On March 6, 2014, defendant filed a motion to quash, alleging the statutory and constitutional speedy trial deadlines had lapsed. The trial court initially granted the defendant's motion to quash. The court of appeal conditionally a f f i r m e d t h e t r i a l c o u r t ruling, but remanded to the trial court to determine whether the defense agreed to the continuance granted by the trial court on February 22, 2013, even though neither appointed defense counsel, Frank Olivier, nor defendant was present for that hearing. The court of appeal further instructed the trial court to reverse its ruling on the motion to quash, should it determine that defense counsel agreed to the continuance. See State v. Catalon, 14-0766 (La.App. 3 Cir. 12/23/14), 158 So.3d 114, writ denied, 15-0462 (La. 1/8/16), 184 So.3d 692. Following a hearing, the trial court ruled in favor of the state, having found specifically that defense counsel agreed to the continuance. The court of appeal affirmed. State v. Catalon, 16-0866 (La.App. 3 Cir. 12/16/16) (unpub'd).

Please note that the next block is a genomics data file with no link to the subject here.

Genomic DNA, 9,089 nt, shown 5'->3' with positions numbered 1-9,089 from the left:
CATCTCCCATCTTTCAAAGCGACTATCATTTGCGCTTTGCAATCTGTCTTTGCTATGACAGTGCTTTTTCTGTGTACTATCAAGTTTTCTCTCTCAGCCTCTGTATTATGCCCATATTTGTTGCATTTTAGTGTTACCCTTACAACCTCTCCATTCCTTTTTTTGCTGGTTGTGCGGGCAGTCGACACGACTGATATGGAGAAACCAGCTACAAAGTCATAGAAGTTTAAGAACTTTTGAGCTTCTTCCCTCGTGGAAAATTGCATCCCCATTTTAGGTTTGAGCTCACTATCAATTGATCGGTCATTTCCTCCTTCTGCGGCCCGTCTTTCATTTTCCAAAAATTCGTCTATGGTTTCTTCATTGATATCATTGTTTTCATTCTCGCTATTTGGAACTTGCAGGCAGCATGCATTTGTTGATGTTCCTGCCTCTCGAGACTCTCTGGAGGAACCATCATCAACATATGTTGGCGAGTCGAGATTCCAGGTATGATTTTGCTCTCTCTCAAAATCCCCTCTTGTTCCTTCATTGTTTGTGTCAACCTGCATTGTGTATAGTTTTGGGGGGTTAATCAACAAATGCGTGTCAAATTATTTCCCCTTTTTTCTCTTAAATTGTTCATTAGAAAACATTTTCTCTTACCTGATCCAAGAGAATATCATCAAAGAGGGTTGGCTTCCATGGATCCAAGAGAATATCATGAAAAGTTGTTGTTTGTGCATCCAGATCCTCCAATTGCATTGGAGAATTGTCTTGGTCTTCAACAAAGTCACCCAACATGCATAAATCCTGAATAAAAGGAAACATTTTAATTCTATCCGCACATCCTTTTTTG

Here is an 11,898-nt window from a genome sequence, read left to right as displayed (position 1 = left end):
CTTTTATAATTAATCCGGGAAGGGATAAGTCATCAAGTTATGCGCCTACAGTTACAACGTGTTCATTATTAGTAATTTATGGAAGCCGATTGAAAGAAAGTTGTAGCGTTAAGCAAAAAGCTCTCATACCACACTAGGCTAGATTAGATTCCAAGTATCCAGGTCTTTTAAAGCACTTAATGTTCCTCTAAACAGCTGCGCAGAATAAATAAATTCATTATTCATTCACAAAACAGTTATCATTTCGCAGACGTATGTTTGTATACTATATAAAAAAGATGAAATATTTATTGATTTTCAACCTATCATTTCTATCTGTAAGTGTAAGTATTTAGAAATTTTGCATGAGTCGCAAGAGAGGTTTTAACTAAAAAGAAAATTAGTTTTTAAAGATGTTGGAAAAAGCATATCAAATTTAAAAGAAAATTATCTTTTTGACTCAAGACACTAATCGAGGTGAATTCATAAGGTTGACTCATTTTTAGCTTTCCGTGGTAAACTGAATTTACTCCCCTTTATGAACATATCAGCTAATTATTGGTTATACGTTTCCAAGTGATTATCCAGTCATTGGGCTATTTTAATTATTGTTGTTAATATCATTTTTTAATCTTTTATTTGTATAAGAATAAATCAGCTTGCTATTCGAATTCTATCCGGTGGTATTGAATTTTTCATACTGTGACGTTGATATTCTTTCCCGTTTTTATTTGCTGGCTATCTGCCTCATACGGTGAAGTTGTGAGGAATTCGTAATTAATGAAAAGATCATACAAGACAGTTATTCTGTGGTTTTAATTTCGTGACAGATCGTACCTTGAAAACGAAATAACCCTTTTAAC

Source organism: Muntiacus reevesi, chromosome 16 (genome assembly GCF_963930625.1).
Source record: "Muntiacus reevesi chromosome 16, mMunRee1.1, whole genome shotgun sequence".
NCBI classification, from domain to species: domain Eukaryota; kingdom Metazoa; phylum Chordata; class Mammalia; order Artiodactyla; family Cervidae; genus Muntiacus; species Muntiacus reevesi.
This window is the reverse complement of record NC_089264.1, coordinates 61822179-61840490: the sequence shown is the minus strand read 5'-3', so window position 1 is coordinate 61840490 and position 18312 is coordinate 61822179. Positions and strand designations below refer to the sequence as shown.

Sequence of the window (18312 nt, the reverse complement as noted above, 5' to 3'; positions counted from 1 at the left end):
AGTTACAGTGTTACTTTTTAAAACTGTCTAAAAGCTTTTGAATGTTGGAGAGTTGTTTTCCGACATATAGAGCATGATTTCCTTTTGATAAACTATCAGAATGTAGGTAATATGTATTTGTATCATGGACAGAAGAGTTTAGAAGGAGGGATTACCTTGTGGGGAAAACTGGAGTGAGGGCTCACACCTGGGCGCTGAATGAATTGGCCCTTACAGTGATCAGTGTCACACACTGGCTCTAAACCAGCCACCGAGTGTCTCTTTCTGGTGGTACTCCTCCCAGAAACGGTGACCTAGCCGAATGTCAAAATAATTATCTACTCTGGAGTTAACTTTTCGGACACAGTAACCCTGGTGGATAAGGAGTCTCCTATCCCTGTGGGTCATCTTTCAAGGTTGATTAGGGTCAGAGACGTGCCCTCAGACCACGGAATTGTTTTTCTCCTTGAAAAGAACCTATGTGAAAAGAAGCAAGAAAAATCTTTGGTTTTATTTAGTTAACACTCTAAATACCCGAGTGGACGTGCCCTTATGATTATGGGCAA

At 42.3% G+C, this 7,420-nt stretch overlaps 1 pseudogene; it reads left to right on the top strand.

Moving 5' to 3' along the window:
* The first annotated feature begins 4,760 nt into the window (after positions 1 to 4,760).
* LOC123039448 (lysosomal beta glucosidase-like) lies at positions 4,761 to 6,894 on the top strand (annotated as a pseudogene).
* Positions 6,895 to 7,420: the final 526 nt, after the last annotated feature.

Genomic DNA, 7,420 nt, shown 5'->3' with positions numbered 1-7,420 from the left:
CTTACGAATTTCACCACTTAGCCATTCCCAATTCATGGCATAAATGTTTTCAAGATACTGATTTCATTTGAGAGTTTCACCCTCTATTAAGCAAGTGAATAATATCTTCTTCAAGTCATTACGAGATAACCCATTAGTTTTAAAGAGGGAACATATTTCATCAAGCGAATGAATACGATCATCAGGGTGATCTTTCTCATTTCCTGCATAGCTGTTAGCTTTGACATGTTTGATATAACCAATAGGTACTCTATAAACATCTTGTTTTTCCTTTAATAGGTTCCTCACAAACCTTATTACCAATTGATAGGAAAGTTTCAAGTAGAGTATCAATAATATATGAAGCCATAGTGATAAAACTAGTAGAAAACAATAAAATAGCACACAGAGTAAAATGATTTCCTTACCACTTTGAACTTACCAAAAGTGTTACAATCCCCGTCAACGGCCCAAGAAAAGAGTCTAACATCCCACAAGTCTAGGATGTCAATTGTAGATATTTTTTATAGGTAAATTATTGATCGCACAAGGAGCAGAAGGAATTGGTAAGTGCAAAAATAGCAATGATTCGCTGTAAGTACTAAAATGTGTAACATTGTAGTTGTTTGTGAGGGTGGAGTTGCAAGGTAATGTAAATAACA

Defendant asserts the trial court erred in denying the motion to quash, arguing that, because no attorney-client relationship had been established between defendant and his court-appointed attorney Frank Olivier, Mr. Oliver was not authorized to agree to a continuance on his behalf. Defendant states that he was unaware of his first retained counsel's withdrawal of representation and states that he was also unaware that other counsel had been appointed to represent him. He maintains that he is not indigent and did not request appointed counsel. Defendant argues that these errors invalidate any actions Mr. Olivier took on his behalf as appointed counsel because he lacked authority to take them.